🇳🇴 Norwegian would if we could

    What is the best way for municipalities to achieve Vision Zero? The city of Oslo offers an object lesson. Back in 2015, Oslo was beset by rising transportation injuries. In response, local leaders made a strong commitment to improving street safety. Lo and behold, in 2019, no vulnerable road users and only a single driver were killed in the Norwegian capital all year. All but eliminating road deaths in four short years seems like a miracle, but Oslo actually pursued a very straightforward and easy-to-follow strategy: ban cars from the city center, streamline the approval process for new cycle and bus lanes, and create more programs to encourage people to bike. Voila. 

    🚲 Changing the face of biking
    Cities are experiencing an unprecedented growth in bike trips amid the coronavirus pandemic, and in many localities, women are leading the way. While there were 68% more trips by male cyclists in New York City this July than last year, the number of trips by female cyclists shot up an incredible 147%, according to data from Strava. Experts attribute this increase to the absence of traffic, which has inspired many who traditionally avoided biking for safety reasons to give it a try. But as lockdown eases and cars return, cycling advocates are concerned that the gender gap that has plagued biking for so long will start to reemerge.

    📏 Distancing is important
    We’ve all heard of 15-minute cities. But what about six-foot cities? In a recent op-ed published in the Guardian, pioneering transportation planner Janette Sadik-Khan makes the case that urbanism need to be reimagined for the era of social distancing. The most effective way to protect the public health while reopening the economy, she argues, is to make sure people have enough space to stay physically separated during daily activities. And in many cities the largest source of underused public space is streets. Sadik-Khan writes, “On most city streets, maintaining six feet of distance is a physical impossibility not because there isn’t enough space, but because the street space is poorly allocated. About 80% of public space in cities are its streets, an area equivalent to entire cities unto themselves.”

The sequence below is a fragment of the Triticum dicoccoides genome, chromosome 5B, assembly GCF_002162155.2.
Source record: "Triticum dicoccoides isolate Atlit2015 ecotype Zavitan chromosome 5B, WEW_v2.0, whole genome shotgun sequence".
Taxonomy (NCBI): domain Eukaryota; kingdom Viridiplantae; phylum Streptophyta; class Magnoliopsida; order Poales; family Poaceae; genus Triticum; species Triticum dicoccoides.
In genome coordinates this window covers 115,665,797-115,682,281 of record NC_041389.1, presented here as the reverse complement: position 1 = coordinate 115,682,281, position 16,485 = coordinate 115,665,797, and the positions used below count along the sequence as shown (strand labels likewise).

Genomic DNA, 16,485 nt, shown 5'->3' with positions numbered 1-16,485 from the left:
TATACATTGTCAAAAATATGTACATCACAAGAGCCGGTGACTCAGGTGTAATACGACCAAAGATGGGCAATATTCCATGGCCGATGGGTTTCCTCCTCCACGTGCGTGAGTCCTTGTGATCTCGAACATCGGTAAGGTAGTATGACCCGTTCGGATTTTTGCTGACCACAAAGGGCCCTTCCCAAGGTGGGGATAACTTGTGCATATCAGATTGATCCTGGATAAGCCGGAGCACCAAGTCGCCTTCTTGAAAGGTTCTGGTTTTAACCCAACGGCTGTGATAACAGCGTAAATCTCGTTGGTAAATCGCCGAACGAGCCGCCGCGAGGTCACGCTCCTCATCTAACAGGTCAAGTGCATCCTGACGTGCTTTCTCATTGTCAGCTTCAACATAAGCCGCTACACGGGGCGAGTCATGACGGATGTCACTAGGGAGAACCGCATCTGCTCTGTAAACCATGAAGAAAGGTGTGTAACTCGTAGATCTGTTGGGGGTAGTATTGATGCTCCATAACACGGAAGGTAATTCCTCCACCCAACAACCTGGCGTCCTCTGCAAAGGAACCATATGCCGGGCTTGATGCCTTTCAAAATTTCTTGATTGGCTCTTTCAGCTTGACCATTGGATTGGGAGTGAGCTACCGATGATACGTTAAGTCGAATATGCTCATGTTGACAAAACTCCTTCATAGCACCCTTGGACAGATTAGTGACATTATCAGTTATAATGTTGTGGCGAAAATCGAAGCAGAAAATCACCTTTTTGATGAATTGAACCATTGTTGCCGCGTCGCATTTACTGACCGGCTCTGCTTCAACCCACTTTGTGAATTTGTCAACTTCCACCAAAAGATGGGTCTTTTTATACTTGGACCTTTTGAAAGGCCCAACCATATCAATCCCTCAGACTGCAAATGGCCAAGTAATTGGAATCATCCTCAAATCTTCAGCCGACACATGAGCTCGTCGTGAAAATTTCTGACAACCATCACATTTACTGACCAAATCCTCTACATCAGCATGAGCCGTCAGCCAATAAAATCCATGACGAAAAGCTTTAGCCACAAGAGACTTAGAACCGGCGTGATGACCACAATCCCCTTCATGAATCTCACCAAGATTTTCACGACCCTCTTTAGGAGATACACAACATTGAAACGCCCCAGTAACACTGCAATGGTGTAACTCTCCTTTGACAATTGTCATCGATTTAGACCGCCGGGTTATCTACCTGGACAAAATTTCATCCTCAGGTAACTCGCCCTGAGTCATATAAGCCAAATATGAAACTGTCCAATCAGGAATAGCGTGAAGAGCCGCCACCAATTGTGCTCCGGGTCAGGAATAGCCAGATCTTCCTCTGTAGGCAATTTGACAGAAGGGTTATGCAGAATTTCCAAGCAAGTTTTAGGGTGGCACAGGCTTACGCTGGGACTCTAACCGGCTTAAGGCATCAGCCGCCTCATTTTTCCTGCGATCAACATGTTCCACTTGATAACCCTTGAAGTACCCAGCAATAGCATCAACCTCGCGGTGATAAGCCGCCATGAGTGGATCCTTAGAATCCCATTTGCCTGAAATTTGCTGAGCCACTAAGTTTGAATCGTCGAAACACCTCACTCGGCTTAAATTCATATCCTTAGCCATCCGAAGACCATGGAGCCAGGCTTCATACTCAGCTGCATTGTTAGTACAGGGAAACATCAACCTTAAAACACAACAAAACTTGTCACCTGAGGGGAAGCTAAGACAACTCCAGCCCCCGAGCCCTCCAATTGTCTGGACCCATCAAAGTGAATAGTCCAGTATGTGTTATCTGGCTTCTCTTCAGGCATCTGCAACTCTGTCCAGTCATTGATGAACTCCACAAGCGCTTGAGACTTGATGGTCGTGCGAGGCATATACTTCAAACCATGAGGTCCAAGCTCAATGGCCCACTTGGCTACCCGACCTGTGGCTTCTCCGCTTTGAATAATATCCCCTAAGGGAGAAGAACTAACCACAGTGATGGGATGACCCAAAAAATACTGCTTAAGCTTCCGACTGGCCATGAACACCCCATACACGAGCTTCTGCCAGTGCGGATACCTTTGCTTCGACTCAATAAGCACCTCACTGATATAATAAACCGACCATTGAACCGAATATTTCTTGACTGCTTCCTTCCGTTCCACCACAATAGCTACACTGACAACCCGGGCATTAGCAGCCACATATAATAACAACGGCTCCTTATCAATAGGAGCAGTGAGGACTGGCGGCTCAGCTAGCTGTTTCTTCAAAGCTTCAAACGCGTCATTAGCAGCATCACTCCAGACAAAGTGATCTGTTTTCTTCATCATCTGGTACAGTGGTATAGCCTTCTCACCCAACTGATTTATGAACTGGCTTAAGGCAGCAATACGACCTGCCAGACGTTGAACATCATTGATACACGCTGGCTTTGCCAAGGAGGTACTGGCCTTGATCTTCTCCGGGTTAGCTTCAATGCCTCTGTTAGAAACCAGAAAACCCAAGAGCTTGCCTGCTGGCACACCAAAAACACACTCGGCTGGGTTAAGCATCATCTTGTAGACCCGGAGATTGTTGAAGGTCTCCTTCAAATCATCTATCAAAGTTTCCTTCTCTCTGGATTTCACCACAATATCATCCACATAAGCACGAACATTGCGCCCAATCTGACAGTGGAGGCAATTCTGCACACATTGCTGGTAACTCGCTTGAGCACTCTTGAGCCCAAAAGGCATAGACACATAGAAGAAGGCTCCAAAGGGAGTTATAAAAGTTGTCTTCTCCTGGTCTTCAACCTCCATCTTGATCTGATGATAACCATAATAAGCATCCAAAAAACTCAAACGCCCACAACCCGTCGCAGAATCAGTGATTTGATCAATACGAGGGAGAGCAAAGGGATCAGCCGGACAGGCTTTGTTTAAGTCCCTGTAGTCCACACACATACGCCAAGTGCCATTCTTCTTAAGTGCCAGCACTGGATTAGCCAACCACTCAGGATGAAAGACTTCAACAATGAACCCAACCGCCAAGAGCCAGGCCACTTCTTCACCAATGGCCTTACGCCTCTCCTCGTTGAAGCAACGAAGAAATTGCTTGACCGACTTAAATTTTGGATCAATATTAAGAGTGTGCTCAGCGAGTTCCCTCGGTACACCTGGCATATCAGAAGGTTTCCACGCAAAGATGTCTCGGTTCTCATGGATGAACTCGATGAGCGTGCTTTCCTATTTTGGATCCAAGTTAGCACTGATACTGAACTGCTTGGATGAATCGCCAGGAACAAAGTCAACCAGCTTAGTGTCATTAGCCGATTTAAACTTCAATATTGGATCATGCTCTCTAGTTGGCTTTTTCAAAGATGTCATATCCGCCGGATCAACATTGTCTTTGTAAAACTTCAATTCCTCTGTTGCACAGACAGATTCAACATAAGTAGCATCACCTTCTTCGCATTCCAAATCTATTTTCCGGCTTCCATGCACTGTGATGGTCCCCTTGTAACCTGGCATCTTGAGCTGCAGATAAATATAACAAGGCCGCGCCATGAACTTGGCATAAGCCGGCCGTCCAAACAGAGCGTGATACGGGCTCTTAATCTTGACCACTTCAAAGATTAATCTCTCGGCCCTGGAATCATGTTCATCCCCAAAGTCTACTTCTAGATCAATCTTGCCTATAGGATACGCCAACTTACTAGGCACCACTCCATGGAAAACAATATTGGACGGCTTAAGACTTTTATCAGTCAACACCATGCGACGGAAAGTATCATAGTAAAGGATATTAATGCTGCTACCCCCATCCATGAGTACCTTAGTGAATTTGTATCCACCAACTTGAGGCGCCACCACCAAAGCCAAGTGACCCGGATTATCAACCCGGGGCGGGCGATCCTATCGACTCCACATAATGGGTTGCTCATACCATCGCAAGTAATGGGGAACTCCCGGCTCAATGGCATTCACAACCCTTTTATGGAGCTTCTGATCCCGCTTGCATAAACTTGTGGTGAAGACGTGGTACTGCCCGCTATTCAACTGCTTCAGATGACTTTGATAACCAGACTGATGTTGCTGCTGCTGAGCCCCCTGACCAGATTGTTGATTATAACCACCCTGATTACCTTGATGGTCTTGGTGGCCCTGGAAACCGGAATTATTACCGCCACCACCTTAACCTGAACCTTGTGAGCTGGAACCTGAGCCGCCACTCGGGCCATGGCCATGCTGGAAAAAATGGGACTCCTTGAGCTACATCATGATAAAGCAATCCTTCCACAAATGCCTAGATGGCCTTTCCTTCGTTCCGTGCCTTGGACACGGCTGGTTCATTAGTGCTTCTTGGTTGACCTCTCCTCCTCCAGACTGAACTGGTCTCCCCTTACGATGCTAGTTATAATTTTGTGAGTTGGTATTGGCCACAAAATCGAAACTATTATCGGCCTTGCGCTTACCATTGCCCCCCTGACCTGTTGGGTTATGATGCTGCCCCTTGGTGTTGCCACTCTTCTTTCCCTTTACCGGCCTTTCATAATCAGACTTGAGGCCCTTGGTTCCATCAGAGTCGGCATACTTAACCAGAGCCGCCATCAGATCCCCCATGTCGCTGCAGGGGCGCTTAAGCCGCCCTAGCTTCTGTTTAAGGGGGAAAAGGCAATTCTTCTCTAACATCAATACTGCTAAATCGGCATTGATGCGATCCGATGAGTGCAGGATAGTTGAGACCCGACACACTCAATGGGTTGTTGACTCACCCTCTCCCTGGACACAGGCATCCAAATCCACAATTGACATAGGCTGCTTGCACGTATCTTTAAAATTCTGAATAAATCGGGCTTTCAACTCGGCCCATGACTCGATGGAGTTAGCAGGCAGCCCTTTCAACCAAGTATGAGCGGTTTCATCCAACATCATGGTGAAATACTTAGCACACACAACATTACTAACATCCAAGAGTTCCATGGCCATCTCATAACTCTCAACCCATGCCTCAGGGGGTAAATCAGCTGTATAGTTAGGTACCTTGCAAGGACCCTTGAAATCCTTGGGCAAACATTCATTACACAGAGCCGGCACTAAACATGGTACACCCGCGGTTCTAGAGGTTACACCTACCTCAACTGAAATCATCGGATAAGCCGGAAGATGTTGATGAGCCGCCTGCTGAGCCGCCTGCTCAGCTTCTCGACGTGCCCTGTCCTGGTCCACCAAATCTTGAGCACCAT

👺 And masks are a must
    Are transit agencies going to end up regretting their stringent anti-crowding measures? Without a national mask mandate—which has been shown to alleviate the risk of spreading the coronavirus on public transportation in places like France, Spain, and Japan—US transit leaders are requiring bus and train riders to stay six feet apart. But, as David Zipper writes in a new article, the strategy of social distancing could backfire, making it hard for transit to eventually return to full capacity. “After all,” he notes, “mass transportation relies on moving large numbers of people in relatively small vehicles. Crowding, to some degree, is necessary; transit’s operational and financial models collapse if passengers keep demanding lots of space around them while they ride.”

    Words of the Month

    German: Schnapsidee
    Literally meaning a “liquor idea,” or a crazy thought.

    Chinese: màn zǒu 慢走 
    Literally meaning “to walk slowly;” in conversation it means “please take it easy” or “have a pleasant journey.”